|which is another strain on the police. Are you worried that crime will rise because you are overwhelmed?|
|A||Of course that’s an issue and there are three areas we consider. The first is attacks on asylum camps,|
|which is a number that has exploded in recent months now, and there it is our duty to protect these camps.|
|And then there’s criminality among the refugees, meaning,|
|rapes of women and of children, massive use of violence, criminal activities such as|
|exploitation, slavery, we see it all there.|
|Those are not just little squabbles because they’re living in cramped spaces; these are|
|territorial conflicts, dominance struggles, I mean fanatical religious groups that can’t be separated easily.|
|Our private security personnel are completely overwhelmed. We don’t have enough and they are not qualified enough.|
|Q.||Did you conclude that these refugees for the most part have no respect for the police as a whole?|
|A.||No, they respect the police to a point, but they don’t respect our rule of law.|
|They instinctively know that our laws are weak and they how that no matter how badly|
|they behave, it has absolutely no consequence for their asylum status.|
|They pretty much can do whatever they please, and the state barely reacts.|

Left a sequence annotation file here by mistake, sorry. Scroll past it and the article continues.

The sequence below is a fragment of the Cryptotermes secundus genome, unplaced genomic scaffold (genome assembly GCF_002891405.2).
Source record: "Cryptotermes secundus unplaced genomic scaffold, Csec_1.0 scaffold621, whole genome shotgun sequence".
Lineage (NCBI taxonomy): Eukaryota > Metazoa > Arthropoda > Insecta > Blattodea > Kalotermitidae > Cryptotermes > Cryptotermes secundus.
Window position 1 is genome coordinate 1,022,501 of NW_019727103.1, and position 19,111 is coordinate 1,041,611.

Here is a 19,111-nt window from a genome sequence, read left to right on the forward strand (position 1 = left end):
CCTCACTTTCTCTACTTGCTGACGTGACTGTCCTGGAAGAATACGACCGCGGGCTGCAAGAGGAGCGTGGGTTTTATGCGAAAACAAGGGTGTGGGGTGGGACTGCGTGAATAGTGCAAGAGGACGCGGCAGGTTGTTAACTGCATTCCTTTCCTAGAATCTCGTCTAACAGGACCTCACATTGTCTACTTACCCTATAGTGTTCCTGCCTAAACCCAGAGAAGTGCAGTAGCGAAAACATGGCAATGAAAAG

|The judiciary and the political part of the state should make it very clear to these people from the get-go|
|that in this country the Shariah does not apply, or any other religion, but|
|that here the German rule of law applies, and that we are ready to enforce that.|
|This is not about family squabbles; we are talking heavy crime, extreme criminal offenses,|
|and we have to show that whoever commits such an act, in essence changes from being persecuted to becoming a persecutor,|
|then our rule of law has to react. These people have to be pulled out immediately, and for that reason|
|we need to open up the deportation facilities again. That’s where these persons belong, and they don’t have the right|
|to await their asylum proceedings in freedom. It is quite possible that they will have to await this while sitting in prison.|
|Q.||Herr Wendt, I have one last question for you. We hear again and again that we should separate the refugees according|
|to their religion and their ethnic background. Do you think that’s a solution?|
|A||No, I believe that is not sufficient. The thought behind this is to a degree a sign of helplessness, by separating them,|
|but that’s hardly even possible; even for religious reasons alone it’s difficult.|
|Who do you want to separate from whom? The Sunnis from the Shiites, the moderate Salafists from the radical Salafists?|
|When they’re in the end all followers of the Muslim belief system, it’s just not possible.|
|As far as separating by ethnicity it’s the same thing. When we do that we basically already|
|create parallel societies among the refugees; it just wouldn’t work.|
|I believe we have to concentrate on protecting those in need of protection,|
|such as women, families and children, and especially Christians among these refugees,|
|they need special protection from the state.|
|And beyond that it has to be made very clear to everybody that lives in these camps,|
|here the German rule of law is in effect, and the law has to be enforced, and|
|whoever breaks the law, only has the right to imprisonment and deportation left.|
|Rainer Wendt, Chief of the German Police Union, thank you for the conversation.|